Mansfield Creek (2008)
Fisheries Survey Summary
In July 2008, the DEC Fisheries Unit along with angler volunteers sampled the wild trout population in Mansfield Creek. This stream was last sampled in 2003. The lower 2.5 miles of the stream are stocked each spring with yearling and two year old brown trout while the upper six miles are managed as a wild trout fishery for brown trout and rainbow trout. Wild rainbow trout were introduced to Mansfield Creek by DEC in 1995-1997. They have been successfully reproducing since then. The stream is managed with a year-round fishing season with the time period from 10/16 to 3/31 restricted to catch and release fishing with artificial lures. This regulation took effect in October, 2006.
Six sites were electrofished in 2008, five of which were at the same locations as sampling in 1999 and 2003. The stream is characterized by having an unstable, gravel/cobble substrate with good riparian vegetation of shrubs and trees in most areas. The watershed mainly consists of agricultural and forested land uses with scattered residential development. The stream has extensive Public Fishing Rights (PFR) access.
Wild trout abundance varied greatly in our sampling; the highest numbers were found in the three upper sites and low abundances were found at the lower three sites in the stocked section. This was expected as summer water temperatures often are above optimum limits for wild trout at the lower two sites. The average number of wild brown trout per mile for the upper fives sites (also done in 1999 and 2003) was 180/mile, while for wild rainbow trout it was 291/mile. This represents a substantial drop in numbers for wild brown trout from the last sampling (416/Mile in 2003) and an increase for numbers of wild rainbow trout (190/mile in 2003) (Table 1). In each year of sampling since 1995 (1997, 1998, 1999, 2003 and 2008), rainbow trout abundances have increased while brown trout abundance has varied greatly. A corresponding large decrease in the biomass of wild brown trout was seen compared with the 2003 sampling. The estimated biomass of wild brown trout in 2003 was the highest ever found at 67 lbs/acre, but had fallen to only 18 lbs/acre this year. The biomass of rainbow trout (12 lbs/acre) was similar to that found in 2003 (15 lbs/acre) (Table 1). Lower than normal numbers of yearling and two year old brown trout likely explain the drop in abundance and biomass of wild brown trout in Mansfield Creek in 2008. Trout habitat at all the shocking sites had changed substantially, but not decreased, in the five years since the prior sampling due to flooding and unstable substrates.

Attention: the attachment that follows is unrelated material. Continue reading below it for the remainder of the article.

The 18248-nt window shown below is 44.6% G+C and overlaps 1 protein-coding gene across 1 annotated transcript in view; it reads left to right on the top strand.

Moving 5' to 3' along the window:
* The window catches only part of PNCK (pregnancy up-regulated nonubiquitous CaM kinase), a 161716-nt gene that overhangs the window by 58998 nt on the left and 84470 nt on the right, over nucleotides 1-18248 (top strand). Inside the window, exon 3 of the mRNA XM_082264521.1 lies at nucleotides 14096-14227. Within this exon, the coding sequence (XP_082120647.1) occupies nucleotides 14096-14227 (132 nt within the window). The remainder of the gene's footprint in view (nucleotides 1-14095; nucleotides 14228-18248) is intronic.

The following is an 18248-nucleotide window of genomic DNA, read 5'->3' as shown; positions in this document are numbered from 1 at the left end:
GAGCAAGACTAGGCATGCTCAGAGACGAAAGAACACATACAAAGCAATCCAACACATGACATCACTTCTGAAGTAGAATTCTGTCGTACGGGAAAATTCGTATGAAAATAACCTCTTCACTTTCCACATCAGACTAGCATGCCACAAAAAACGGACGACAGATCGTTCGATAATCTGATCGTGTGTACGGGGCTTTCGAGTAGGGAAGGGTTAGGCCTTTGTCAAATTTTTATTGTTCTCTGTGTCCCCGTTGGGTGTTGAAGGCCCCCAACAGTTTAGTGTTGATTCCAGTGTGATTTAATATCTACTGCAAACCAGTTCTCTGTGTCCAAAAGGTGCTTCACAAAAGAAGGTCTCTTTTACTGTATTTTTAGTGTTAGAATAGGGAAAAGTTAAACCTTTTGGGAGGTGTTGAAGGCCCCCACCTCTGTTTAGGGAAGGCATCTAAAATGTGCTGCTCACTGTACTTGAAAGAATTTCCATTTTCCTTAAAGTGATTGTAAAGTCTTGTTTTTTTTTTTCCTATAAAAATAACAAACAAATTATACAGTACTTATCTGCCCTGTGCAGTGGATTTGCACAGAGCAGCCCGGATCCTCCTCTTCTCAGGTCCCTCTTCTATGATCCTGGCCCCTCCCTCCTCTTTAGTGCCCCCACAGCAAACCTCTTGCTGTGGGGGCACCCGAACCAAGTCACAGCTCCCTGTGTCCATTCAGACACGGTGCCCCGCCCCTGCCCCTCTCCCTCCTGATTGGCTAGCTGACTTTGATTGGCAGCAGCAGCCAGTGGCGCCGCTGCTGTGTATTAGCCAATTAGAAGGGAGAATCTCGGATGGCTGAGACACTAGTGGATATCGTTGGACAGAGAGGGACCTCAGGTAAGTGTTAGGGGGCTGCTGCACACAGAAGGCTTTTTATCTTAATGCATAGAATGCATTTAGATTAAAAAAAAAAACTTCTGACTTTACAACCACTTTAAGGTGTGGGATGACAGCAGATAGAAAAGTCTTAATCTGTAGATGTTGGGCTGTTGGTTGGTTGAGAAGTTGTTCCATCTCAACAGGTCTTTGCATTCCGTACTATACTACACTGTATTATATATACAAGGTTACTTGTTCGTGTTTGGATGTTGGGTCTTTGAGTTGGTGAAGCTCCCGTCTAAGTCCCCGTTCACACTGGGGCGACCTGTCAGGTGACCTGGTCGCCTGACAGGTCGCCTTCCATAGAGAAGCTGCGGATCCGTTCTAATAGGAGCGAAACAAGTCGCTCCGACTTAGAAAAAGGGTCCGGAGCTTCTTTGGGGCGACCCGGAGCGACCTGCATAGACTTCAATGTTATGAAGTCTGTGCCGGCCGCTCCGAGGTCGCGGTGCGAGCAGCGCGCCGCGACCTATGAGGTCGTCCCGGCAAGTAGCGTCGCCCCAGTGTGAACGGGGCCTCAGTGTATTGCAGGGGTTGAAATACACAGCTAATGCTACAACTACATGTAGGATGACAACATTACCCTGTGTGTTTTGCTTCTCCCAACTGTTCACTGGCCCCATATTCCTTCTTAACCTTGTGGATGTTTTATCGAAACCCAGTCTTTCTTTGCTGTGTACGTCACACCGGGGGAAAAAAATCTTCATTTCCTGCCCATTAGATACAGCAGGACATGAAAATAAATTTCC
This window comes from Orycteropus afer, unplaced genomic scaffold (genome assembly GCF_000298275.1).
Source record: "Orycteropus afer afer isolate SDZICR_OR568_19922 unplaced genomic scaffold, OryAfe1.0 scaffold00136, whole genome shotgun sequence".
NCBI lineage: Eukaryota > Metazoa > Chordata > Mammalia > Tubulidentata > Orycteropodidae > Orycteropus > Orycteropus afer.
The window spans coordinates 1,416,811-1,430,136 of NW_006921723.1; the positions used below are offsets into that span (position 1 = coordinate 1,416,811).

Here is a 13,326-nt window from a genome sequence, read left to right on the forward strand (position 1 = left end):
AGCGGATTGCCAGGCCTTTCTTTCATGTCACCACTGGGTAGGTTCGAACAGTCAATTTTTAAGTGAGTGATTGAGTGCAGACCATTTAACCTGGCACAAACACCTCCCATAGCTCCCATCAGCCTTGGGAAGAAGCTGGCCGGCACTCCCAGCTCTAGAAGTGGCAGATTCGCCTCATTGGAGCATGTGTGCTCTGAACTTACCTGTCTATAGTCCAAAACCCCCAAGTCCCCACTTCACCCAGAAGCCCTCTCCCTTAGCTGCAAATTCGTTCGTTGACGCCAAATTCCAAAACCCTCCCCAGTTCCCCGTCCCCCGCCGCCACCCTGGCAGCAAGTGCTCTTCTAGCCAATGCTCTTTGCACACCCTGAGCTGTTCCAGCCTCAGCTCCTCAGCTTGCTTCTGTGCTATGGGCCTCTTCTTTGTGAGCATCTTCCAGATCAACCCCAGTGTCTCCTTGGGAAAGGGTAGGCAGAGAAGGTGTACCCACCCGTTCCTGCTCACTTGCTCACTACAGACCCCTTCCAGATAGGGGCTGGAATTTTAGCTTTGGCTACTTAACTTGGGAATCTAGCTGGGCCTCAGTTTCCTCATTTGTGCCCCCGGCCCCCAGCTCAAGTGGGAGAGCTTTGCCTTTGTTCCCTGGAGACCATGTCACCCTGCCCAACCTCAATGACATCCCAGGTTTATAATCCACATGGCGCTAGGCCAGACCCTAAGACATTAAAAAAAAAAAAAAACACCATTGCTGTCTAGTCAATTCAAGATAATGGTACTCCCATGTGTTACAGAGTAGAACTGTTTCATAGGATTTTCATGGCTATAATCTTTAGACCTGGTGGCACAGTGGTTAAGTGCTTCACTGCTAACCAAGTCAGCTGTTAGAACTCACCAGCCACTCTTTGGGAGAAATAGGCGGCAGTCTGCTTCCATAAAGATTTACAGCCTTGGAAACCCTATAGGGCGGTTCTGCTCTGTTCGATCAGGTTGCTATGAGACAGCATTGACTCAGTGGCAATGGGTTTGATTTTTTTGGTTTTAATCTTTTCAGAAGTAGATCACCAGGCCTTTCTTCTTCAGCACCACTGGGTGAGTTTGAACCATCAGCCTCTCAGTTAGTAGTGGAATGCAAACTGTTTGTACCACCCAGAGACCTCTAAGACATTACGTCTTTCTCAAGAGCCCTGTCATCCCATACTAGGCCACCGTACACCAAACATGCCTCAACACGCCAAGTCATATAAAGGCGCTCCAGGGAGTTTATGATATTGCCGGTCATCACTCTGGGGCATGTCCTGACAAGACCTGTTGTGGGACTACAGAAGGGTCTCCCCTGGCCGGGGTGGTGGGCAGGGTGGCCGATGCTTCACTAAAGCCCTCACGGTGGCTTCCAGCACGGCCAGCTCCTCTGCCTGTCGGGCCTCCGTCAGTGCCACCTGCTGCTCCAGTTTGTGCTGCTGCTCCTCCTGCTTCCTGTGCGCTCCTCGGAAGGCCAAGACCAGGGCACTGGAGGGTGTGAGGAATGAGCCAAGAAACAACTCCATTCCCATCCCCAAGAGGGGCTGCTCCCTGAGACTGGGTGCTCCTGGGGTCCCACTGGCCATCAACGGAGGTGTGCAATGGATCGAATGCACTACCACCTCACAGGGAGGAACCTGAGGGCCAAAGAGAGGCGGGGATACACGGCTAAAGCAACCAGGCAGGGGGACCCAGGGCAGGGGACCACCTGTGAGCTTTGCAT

The largest brown trout captured in this year's survey included a 17" fish in the lower section and a 16" fish in the upper section. A 12.5" rainbow trout was captured in the upper section. At the two sites done in the stocked section, only three hatchery yearling trout were captured, indicating either a very high creel rate, or more likely poor survival due to high water temperatures.
|Year||Brown Trout||Rainbow Trout|
|Number / mile||Pounds / acre||Number / mile||Pounds / acre|